I read with interest this week about the £54m divorce settlement – the UK’s biggest ever (for now). It is way beyond the comprehension of most people but what is closer to home is the cost of divorce. Though divorce doesn’t have to be expensive, so often, people can find themselves with rising bills as they attempt to thrash out a deal. So who IS responsible for spiralling costs in a divorce?
If a couple want to keep down the cost of a divorce and get through the process as quickly as possible, the best thing they can do is agree amicably on the settlement and arrangements relating to any children, without going to court. Get an experienced divorce and family lawyer to enshrine their understanding in an order that is ratified by the court and that’s that.
Unfortunately, it’s not always as simple as that and there are a number of reasons why, based on the approach taken by the parties:
“Win at all costs” – these are the individuals, and it may be just one of the divorcing parties but is worse if it is both, who will not listen to reason and simply want to have their way, whatever the cost. They will not negotiate, they will not back down. They have a scenario in their head they want to get to and that is what is going to happen. This type of person will incur higher legal fees and likely significant court costs. In the end, they are likely to be left disappointed when a judge is forced to make the decisions for them and so neither party gets what they want. I read recently about a couple in the US who’d spent 17 years in a legal battle over divorce!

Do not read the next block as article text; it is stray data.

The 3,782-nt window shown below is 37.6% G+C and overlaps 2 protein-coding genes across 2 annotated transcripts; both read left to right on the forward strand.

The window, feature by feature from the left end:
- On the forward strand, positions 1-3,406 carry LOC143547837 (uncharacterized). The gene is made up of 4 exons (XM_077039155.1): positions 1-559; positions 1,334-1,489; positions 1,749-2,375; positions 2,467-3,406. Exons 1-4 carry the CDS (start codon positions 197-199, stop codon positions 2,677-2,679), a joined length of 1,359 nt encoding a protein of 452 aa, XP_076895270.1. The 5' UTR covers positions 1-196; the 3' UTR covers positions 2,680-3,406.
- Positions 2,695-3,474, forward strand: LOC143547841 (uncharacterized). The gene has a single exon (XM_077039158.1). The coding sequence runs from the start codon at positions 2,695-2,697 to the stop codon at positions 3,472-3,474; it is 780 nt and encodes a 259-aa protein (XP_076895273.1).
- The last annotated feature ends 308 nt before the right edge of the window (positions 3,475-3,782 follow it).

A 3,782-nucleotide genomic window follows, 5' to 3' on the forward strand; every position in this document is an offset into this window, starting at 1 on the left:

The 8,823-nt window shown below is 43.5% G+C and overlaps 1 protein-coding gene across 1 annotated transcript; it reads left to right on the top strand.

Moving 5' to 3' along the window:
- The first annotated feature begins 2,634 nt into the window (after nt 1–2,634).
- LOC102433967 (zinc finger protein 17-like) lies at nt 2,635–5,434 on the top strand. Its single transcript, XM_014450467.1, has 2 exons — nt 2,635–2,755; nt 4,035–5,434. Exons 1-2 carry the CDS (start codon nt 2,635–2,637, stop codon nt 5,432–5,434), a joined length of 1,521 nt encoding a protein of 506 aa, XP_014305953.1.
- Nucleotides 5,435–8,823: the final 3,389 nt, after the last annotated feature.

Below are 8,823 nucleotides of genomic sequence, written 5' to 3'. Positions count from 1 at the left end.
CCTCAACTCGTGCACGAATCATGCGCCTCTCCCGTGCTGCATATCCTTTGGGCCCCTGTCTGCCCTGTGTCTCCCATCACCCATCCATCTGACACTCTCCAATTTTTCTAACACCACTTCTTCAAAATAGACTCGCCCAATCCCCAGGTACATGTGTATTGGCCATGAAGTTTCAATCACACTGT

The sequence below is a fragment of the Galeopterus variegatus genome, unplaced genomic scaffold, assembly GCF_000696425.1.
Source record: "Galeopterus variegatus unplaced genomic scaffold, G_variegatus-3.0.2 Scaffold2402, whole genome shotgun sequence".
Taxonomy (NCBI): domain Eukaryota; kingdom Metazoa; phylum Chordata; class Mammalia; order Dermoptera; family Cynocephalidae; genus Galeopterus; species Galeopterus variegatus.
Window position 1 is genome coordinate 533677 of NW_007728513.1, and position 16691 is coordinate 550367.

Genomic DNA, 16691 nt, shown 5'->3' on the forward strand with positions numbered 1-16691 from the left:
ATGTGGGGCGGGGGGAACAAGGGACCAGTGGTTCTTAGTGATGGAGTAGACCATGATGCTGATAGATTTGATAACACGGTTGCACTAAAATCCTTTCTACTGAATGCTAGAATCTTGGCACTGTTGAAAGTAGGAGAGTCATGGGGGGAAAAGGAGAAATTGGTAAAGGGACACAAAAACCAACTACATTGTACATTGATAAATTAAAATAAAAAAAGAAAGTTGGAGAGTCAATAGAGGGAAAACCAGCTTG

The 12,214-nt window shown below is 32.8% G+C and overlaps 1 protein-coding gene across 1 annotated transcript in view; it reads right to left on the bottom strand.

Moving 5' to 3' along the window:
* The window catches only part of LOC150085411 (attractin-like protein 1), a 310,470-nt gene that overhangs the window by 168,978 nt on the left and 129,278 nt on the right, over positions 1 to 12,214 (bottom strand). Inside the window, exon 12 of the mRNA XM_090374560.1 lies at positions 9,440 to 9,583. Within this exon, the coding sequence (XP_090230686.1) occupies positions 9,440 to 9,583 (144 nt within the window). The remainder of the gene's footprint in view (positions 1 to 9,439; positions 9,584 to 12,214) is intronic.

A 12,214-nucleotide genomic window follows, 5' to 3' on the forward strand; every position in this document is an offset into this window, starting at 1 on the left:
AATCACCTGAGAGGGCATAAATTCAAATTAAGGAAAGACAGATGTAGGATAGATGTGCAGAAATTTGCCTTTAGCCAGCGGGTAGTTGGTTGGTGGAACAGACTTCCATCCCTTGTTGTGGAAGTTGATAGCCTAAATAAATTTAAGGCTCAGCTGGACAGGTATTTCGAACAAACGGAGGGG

“Keep changing the goal posts” – clear instructions to your solicitor will help bring things to a speedy, cost effective solution. If, however, a person keeps changing their mind about what they want, this will lead to increased work for all concerned, a longer period to reach agreement, and the potential for additional court time. Look at it this way – if you are planning work on your house your architect and builders need a clear understanding of what you want to achieve and the designs you approve, if you change your mind after the work has started, you are going to incur delays and additional costs. The same is true when you instruct a divorce solicitor and ultimately put your case to the court.
“Pub lawyers” – it is tempting, in these austere times, to try to cut costs by avoiding taking legal advice from a family lawyer and instead listening to the experience of family and friends, or the “bloke down the pub” and base a course of action on that advice. But, every case is unique. What was applicable and workable for one person might be the opposite for another. Paying for sound legal advice in the first instance will undoubtedly save you time and money in the long run.
Of course there are a host of other things that can impact on the cost, like your choice of lawyer. If they are a so-called “Rottweiler” and aggressively pursue a particular course, they will rack up costs, or the ill-experienced/non-specialist lawyer who is not really sure of the best course, so gives the wrong advice.
The best tips I can give for keeping down the cost of a divorce, in a nutshell, are these:
- Take advice from an experiencedily family lawyer as early as possible
- Be realistic in what you want to achieve
- Brief your lawyer clearly on your priorities and concerns
- Aim to come to an agreement without going to court.
Hopefully that way, the bill for the process will not impact significantly on the settlement you achieve.